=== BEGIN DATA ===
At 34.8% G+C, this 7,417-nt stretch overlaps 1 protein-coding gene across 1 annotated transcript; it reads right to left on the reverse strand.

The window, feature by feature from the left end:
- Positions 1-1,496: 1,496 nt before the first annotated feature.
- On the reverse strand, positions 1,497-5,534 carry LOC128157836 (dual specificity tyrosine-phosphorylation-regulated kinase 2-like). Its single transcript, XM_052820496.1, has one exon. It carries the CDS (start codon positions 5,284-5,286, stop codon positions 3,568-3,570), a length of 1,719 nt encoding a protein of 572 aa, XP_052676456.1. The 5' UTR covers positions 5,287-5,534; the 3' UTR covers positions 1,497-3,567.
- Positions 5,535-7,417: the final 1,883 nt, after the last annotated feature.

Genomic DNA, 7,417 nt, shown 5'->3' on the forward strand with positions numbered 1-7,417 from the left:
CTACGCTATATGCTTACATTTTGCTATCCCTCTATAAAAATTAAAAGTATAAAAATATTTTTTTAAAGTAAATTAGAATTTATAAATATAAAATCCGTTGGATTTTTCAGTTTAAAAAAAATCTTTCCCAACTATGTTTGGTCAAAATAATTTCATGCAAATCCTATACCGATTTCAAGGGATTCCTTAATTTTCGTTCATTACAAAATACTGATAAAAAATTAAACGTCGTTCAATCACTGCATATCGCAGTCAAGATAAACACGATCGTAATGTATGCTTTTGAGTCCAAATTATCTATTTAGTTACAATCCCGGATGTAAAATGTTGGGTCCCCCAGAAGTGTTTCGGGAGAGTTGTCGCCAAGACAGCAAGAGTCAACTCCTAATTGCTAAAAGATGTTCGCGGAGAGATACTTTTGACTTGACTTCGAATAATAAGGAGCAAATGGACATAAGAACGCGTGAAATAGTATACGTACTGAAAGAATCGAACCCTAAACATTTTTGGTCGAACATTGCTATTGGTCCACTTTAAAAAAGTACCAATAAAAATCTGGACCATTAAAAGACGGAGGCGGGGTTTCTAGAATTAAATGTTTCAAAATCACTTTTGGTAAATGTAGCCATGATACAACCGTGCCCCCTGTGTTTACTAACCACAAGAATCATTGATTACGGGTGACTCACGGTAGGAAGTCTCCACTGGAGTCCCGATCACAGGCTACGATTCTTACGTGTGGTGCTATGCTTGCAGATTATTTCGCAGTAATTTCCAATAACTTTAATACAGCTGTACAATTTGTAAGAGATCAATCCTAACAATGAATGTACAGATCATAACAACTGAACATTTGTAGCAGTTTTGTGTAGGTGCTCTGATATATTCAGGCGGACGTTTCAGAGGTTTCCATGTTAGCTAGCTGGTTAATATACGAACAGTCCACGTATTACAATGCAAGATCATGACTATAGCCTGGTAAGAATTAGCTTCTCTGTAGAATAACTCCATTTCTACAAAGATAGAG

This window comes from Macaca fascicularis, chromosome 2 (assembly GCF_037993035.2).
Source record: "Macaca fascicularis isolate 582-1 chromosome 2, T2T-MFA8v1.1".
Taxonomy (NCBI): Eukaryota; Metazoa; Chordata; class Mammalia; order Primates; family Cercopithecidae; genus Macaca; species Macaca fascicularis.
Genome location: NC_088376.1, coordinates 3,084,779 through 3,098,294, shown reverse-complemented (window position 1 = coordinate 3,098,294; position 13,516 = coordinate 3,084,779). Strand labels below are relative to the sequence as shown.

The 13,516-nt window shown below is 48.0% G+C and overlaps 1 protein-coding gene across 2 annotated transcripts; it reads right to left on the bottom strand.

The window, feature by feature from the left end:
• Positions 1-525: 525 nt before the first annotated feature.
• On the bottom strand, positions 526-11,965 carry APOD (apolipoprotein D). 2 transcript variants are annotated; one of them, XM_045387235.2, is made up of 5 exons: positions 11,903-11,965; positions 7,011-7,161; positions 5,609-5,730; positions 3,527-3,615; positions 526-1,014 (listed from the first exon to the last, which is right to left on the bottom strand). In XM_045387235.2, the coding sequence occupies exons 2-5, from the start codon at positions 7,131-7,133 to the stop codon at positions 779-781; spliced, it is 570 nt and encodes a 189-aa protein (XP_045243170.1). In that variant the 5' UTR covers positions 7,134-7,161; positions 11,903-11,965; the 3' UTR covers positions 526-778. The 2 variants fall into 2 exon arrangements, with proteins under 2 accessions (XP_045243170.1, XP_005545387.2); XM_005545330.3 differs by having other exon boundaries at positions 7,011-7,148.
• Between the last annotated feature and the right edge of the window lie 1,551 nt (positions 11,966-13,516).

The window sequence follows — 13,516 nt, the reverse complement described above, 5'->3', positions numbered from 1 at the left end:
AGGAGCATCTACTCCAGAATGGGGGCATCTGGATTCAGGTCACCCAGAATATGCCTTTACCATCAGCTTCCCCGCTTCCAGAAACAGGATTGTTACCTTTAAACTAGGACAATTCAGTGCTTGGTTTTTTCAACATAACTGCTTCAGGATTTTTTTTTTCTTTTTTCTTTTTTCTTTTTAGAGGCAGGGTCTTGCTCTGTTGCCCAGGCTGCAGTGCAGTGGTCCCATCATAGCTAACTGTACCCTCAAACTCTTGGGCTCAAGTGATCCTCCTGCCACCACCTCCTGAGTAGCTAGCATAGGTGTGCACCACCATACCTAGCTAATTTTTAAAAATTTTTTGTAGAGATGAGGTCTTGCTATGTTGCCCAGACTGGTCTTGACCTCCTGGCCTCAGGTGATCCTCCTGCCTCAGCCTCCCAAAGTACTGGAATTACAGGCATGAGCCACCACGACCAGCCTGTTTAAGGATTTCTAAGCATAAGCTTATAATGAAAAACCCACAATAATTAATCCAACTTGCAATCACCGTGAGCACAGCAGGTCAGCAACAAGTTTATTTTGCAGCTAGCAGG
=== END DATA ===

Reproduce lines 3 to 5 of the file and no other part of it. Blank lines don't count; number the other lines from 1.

- Positions 1-1,496: 1,496 nt before the first annotated feature.
- On the reverse strand, positions 1,497-5,534 carry LOC128157836 (dual specificity tyrosine-phosphorylation-regulated kinase 2-like). Its single transcript, XM_052820496.1, has one exon. It carries the CDS (start codon positions 5,284-5,286, stop codon positions 3,568-3,570), a length of 1,719 nt encoding a protein of 572 aa, XP_052676456.1. The 5' UTR covers positions 5,287-5,534; the 3' UTR covers positions 1,497-3,567.
- Positions 5,535-7,417: the final 1,883 nt, after the last annotated feature.